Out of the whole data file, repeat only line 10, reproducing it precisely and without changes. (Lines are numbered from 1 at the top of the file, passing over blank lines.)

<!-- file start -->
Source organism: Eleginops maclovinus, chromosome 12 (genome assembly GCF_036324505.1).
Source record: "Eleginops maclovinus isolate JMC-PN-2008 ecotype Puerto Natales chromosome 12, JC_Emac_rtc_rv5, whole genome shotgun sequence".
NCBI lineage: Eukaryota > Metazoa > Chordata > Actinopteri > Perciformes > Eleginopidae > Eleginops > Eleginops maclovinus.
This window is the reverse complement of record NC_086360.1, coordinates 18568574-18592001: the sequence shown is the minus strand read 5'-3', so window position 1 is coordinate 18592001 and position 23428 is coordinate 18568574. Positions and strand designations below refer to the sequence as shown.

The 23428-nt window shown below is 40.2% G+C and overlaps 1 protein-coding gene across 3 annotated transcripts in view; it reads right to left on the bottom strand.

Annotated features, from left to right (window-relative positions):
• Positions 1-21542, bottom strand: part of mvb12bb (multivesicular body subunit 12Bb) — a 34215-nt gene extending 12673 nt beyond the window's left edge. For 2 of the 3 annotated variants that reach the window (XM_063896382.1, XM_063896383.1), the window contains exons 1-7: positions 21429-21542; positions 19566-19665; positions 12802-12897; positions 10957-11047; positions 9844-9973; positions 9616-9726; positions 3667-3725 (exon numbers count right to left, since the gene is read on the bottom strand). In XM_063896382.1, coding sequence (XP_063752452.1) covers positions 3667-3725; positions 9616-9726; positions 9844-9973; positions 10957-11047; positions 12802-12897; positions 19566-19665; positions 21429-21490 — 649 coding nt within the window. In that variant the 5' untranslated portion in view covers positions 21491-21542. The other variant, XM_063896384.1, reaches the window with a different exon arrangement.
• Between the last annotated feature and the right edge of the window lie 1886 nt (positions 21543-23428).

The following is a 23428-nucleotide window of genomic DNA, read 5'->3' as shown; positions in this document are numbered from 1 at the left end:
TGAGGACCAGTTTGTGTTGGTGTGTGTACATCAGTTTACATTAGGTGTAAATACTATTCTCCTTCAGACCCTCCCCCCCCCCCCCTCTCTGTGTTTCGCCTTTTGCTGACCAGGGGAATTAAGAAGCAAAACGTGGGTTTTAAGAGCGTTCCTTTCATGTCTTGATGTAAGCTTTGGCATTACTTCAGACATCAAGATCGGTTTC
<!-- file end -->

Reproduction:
TGAGGACCAGTTTGTGTTGGTGTGTGTACATCAGTTTACATTAGGTGTAAATACTATTCTCCTTCAGACCCTCCCCCCCCCCCCCTCTCTGTGTTTCGCCTTTTGCTGACCAGGGGAATTAAGAAGCAAAACGTGGGTTTTAAGAGCGTTCCTTTCATGTCTTGATGTAAGCTTTGGCATTACTTCAGACATCAAGATCGGTTTC